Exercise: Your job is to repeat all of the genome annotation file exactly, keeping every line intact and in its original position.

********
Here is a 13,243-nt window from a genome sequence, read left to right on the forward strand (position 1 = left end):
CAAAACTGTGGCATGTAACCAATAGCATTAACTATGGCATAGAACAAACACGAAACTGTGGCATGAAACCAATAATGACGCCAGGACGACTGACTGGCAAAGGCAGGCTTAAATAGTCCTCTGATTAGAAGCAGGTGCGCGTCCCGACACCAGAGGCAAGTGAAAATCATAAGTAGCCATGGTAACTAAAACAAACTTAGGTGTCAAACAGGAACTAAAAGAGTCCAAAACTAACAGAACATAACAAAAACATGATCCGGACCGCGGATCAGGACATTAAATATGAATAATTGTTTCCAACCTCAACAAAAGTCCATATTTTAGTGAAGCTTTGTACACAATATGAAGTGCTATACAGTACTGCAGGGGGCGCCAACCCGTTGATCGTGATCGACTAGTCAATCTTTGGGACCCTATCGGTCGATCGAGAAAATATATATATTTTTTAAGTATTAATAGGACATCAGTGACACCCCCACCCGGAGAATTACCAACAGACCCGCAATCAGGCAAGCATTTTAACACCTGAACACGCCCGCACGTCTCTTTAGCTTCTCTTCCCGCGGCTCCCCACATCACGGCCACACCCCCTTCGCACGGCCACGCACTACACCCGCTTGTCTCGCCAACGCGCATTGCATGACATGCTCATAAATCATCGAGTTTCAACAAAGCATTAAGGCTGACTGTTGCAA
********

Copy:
Here is a 13,243-nt window from a genome sequence, read left to right on the forward strand (position 1 = left end):
CAAAACTGTGGCATGTAACCAATAGCATTAACTATGGCATAGAACAAACACGAAACTGTGGCATGAAACCAATAATGACGCCAGGACGACTGACTGGCAAAGGCAGGCTTAAATAGTCCTCTGATTAGAAGCAGGTGCGCGTCCCGACACCAGAGGCAAGTGAAAATCATAAGTAGCCATGGTAACTAAAACAAACTTAGGTGTCAAACAGGAACTAAAAGAGTCCAAAACTAACAGAACATAACAAAAACATGATCCGGACCGCGGATCAGGACATTAAATATGAATAATTGTTTCCAACCTCAACAAAAGTCCATATTTTAGTGAAGCTTTGTACACAATATGAAGTGCTATACAGTACTGCAGGGGGCGCCAACCCGTTGATCGTGATCGACTAGTCAATCTTTGGGACCCTATCGGTCGATCGAGAAAATATATATATTTTTTAAGTATTAATAGGACATCAGTGACACCCCCACCCGGAGAATTACCAACAGACCCGCAATCAGGCAAGCATTTTAACACCTGAACACGCCCGCACGTCTCTTTAGCTTCTCTTCCCGCGGCTCCCCACATCACGGCCACACCCCCTTCGCACGGCCACGCACTACACCCGCTTGTCTCGCCAACGCGCATTGCATGACATGCTCATAAATCATCGAGTTTCAACAAAGCATTAAGGCTGACTGTTGCAA